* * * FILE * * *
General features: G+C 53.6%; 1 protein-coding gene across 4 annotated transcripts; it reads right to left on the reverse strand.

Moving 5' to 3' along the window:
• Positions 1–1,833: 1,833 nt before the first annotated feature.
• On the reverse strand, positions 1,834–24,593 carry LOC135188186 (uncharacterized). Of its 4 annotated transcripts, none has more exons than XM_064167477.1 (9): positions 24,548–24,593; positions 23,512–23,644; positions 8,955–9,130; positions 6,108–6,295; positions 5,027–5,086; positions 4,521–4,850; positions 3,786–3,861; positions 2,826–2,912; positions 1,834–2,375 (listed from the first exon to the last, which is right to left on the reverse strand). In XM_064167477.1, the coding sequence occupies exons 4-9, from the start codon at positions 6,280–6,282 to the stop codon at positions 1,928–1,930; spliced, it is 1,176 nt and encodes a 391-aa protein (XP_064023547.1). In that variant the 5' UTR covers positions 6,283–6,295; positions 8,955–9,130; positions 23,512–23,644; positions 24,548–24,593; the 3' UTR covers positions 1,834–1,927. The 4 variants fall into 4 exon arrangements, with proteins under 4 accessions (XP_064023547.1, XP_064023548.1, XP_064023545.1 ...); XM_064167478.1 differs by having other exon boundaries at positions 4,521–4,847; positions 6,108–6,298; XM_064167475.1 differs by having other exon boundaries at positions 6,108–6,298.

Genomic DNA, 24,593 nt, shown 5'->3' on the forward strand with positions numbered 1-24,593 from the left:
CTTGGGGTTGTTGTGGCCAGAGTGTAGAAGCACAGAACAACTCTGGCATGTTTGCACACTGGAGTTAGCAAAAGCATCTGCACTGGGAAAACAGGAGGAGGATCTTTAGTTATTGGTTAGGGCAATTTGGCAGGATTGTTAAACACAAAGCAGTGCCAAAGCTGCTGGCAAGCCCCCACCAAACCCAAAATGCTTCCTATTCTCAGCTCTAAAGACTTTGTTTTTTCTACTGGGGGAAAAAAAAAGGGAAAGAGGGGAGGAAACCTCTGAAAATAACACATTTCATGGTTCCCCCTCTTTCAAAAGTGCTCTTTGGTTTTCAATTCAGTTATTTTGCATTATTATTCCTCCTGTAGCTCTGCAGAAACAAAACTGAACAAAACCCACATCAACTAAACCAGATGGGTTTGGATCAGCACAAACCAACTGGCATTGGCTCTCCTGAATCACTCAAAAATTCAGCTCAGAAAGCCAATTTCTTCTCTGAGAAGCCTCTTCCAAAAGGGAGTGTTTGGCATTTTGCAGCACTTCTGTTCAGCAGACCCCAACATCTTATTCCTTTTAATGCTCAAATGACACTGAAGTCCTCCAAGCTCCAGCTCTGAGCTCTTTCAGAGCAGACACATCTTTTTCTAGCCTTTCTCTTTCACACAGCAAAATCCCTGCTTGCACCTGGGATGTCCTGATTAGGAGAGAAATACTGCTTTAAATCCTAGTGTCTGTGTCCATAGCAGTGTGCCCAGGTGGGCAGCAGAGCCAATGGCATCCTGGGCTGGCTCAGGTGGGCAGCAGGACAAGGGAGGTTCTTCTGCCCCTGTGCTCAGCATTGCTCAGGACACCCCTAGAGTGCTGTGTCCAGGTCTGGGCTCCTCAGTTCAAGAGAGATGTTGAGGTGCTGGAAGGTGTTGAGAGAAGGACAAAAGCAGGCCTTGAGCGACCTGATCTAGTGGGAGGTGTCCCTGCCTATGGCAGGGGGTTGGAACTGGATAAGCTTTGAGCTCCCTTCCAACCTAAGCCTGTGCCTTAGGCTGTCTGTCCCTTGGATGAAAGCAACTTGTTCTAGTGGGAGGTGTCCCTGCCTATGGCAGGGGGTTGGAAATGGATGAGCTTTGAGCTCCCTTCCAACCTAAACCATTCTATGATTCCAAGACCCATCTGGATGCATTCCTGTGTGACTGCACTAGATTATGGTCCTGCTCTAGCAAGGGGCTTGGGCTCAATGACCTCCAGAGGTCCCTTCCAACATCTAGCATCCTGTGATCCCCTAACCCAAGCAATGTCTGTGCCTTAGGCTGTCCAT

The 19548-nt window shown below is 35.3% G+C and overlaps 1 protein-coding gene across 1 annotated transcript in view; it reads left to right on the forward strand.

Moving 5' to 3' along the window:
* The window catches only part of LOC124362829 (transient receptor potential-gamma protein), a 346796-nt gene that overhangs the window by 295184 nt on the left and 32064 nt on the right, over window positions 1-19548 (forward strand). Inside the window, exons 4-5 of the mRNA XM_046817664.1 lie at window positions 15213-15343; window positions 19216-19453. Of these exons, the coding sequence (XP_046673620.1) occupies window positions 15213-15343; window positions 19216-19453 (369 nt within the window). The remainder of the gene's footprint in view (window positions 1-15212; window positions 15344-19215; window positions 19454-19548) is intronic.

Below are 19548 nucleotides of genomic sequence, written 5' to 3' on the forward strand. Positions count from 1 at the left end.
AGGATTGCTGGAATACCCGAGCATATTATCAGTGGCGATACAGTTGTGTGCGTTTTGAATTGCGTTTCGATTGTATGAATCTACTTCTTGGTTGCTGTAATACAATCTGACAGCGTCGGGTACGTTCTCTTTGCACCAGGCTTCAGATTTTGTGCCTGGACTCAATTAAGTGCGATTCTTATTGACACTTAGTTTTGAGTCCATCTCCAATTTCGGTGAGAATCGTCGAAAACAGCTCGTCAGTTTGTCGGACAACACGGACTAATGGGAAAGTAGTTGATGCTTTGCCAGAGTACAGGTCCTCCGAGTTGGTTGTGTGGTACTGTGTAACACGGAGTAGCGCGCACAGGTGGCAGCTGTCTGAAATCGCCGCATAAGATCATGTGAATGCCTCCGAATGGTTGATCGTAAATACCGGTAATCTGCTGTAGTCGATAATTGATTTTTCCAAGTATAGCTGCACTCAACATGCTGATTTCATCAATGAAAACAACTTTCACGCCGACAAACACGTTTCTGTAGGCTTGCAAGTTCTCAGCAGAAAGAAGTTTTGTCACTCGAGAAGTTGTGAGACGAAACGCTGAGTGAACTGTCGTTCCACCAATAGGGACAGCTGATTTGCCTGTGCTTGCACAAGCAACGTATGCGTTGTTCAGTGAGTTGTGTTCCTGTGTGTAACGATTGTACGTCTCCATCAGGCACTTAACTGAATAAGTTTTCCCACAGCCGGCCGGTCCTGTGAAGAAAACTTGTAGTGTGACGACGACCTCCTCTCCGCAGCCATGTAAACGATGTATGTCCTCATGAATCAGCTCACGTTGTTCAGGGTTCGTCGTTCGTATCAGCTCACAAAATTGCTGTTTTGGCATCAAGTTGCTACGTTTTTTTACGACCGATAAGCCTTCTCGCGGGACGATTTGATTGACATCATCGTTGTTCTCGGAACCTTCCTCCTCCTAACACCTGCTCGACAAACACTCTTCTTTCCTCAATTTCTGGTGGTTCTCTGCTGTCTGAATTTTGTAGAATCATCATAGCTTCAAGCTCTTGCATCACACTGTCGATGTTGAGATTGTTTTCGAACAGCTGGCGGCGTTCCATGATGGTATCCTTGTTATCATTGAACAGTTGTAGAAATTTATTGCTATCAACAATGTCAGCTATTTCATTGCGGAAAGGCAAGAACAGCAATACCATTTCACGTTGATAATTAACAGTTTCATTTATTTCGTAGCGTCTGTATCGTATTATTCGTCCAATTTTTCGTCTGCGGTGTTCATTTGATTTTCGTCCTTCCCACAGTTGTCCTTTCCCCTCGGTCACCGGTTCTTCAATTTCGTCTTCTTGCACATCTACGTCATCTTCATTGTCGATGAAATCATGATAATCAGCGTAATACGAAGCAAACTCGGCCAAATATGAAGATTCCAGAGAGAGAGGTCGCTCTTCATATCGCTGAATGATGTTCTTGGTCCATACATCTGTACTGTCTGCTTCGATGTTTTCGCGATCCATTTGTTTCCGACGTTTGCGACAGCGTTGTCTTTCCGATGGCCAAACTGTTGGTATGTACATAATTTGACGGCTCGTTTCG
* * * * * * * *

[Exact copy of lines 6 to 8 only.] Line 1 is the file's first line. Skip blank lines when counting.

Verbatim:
CTTGGGGTTGTTGTGGCCAGAGTGTAGAAGCACAGAACAACTCTGGCATGTTTGCACACTGGAGTTAGCAAAAGCATCTGCACTGGGAAAACAGGAGGAGGATCTTTAGTTATTGGTTAGGGCAATTTGGCAGGATTGTTAAACACAAAGCAGTGCCAAAGCTGCTGGCAAGCCCCCACCAAACCCAAAATGCTTCCTATTCTCAGCTCTAAAGACTTTGTTTTTTCTACTGGGGGAAAAAAAAAGGGAAAGAGGGGAGGAAACCTCTGAAAATAACACATTTCATGGTTCCCCCTCTTTCAAAAGTGCTCTTTGGTTTTCAATTCAGTTATTTTGCATTATTATTCCTCCTGTAGCTCTGCAGAAACAAAACTGAACAAAACCCACATCAACTAAACCAGATGGGTTTGGATCAGCACAAACCAACTGGCATTGGCTCTCCTGAATCACTCAAAAATTCAGCTCAGAAAGCCAATTTCTTCTCTGAGAAGCCTCTTCCAAAAGGGAGTGTTTGGCATTTTGCAGCACTTCTGTTCAGCAGACCCCAACATCTTATTCCTTTTAATGCTCAAATGACACTGAAGTCCTCCAAGCTCCAGCTCTGAGCTCTTTCAGAGCAGACACATCTTTTTCTAGCCTTTCTCTTTCACACAGCAAAATCCCTGCTTGCACCTGGGATGTCCTGATTAGGAGAGAAATACTGCTTTAAATCCTAGTGTCTGTGTCCATAGCAGTGTGCCCAGGTGGGCAGCAGAGCCAATGGCATCCTGGGCTGGCTCAGGTGGGCAGCAGGACAAGGGAGGTTCTTCTGCCCCTGTGCTCAGCATTGCTCAGGACACCCCTAGAGTGCTGTGTCCAGGTCTGGGCTCCTCAGTTCAAGAGAGATGTTGAGGTGCTGGAAGGTGTTGAGAGAAGGACAAAAGCAGGCCTTGAGCGACCTGATCTAGTGGGAGGTGTCCCTGCCTATGGCAGGGGGTTGGAACTGGATAAGCTTTGAGCTCCCTTCCAACCTAAGCCTGTGCCTTAGGCTGTCTGTCCCTTGGATGAAAGCAACTTGTTCTAGTGGGAGGTGTCCCTGCCTATGGCAGGGGGTTGGAAATGGATGAGCTTTGAGCTCCCTTCCAACCTAAACCATTCTATGATTCCAAGACCCATCTGGATGCATTCCTGTGTGACTGCACTAGATTATGGTCCTGCTCTAGCAAGGGGCTTGGGCTCAATGACCTCCAGAGGTCCCTTCCAACATCTAGCATCCTGTGATCCCCTAACCCAAGCAATGTCTGTGCCTTAGGCTGTCCAT

The 19548-nt window shown below is 35.3% G+C and overlaps 1 protein-coding gene across 1 annotated transcript in view; it reads left to right on the forward strand.

Moving 5' to 3' along the window: